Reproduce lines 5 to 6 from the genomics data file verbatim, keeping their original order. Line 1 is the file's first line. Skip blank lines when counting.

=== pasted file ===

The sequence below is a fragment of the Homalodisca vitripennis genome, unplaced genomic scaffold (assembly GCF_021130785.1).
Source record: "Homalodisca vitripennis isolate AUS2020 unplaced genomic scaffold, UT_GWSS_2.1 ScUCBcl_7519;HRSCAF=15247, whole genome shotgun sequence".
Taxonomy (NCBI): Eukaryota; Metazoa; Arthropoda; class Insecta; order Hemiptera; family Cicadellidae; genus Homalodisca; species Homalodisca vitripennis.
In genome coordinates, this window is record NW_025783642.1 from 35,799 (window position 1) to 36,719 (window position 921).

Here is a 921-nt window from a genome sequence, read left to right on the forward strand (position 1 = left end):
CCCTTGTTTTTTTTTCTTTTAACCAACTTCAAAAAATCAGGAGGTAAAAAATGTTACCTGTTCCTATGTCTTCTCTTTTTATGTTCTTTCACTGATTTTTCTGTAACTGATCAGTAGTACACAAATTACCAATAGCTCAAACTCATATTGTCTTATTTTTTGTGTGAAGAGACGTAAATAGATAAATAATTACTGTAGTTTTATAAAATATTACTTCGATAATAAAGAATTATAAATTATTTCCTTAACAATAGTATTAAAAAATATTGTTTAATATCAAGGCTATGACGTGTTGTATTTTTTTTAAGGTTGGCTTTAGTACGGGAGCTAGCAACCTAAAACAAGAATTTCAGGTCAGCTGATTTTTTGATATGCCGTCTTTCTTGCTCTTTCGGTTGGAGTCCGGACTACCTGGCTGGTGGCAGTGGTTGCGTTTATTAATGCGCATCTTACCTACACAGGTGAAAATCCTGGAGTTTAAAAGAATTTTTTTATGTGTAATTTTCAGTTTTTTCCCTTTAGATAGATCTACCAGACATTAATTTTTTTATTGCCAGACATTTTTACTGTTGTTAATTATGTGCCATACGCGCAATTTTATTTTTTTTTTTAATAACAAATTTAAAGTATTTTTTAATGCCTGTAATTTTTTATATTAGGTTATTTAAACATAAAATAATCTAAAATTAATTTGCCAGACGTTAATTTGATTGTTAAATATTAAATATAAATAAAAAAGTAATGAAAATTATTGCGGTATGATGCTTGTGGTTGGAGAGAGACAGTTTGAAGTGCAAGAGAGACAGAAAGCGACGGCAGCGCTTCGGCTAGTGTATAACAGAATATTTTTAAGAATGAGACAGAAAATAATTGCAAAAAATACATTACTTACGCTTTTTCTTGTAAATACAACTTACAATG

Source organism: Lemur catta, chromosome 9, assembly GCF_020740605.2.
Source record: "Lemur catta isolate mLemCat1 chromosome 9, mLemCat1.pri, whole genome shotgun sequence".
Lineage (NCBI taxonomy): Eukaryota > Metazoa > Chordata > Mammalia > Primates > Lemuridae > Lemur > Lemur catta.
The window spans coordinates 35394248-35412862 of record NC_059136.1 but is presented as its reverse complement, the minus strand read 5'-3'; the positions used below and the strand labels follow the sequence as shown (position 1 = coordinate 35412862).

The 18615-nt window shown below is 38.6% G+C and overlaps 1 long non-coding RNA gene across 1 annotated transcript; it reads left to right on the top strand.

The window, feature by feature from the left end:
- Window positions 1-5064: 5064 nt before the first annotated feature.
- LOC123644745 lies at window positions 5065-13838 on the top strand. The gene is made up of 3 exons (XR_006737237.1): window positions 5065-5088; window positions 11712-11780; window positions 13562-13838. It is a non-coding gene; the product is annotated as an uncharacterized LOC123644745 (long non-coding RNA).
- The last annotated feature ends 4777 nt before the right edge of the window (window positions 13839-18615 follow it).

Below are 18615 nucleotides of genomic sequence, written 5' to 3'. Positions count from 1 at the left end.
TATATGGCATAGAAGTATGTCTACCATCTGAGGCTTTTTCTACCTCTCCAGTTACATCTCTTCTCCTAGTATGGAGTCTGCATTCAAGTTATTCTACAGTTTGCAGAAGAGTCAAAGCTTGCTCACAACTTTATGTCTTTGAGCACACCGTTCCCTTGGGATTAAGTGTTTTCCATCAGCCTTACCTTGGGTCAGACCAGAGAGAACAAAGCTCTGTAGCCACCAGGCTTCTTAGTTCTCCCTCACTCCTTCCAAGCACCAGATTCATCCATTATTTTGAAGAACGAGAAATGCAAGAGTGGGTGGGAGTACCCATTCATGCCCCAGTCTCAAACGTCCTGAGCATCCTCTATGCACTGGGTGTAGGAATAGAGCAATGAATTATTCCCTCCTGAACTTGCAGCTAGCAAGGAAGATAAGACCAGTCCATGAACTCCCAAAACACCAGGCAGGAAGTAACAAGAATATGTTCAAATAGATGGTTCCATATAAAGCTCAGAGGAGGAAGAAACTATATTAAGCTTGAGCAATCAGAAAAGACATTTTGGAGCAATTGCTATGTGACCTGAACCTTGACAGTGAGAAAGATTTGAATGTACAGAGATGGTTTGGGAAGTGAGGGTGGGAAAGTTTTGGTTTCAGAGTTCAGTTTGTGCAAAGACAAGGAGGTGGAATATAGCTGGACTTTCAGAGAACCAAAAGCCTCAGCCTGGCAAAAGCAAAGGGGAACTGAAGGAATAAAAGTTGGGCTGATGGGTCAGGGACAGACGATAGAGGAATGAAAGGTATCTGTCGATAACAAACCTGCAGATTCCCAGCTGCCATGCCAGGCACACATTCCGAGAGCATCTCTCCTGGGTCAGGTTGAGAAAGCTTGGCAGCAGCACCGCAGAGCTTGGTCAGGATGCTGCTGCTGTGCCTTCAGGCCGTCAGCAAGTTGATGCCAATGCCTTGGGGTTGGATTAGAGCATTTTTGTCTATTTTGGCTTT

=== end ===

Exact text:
Here is a 921-nt window from a genome sequence, read left to right on the forward strand (position 1 = left end):
CCCTTGTTTTTTTTTCTTTTAACCAACTTCAAAAAATCAGGAGGTAAAAAATGTTACCTGTTCCTATGTCTTCTCTTTTTATGTTCTTTCACTGATTTTTCTGTAACTGATCAGTAGTACACAAATTACCAATAGCTCAAACTCATATTGTCTTATTTTTTGTGTGAAGAGACGTAAATAGATAAATAATTACTGTAGTTTTATAAAATATTACTTCGATAATAAAGAATTATAAATTATTTCCTTAACAATAGTATTAAAAAATATTGTTTAATATCAAGGCTATGACGTGTTGTATTTTTTTTAAGGTTGGCTTTAGTACGGGAGCTAGCAACCTAAAACAAGAATTTCAGGTCAGCTGATTTTTTGATATGCCGTCTTTCTTGCTCTTTCGGTTGGAGTCCGGACTACCTGGCTGGTGGCAGTGGTTGCGTTTATTAATGCGCATCTTACCTACACAGGTGAAAATCCTGGAGTTTAAAAGAATTTTTTTATGTGTAATTTTCAGTTTTTTCCCTTTAGATAGATCTACCAGACATTAATTTTTTTATTGCCAGACATTTTTACTGTTGTTAATTATGTGCCATACGCGCAATTTTATTTTTTTTTTTAATAACAAATTTAAAGTATTTTTTAATGCCTGTAATTTTTTATATTAGGTTATTTAAACATAAAATAATCTAAAATTAATTTGCCAGACGTTAATTTGATTGTTAAATATTAAATATAAATAAAAAAGTAATGAAAATTATTGCGGTATGATGCTTGTGGTTGGAGAGAGACAGTTTGAAGTGCAAGAGAGACAGAAAGCGACGGCAGCGCTTCGGCTAGTGTATAACAGAATATTTTTAAGAATGAGACAGAAAATAATTGCAAAAAATACATTACTTACGCTTTTTCTTGTAAATACAACTTACAATG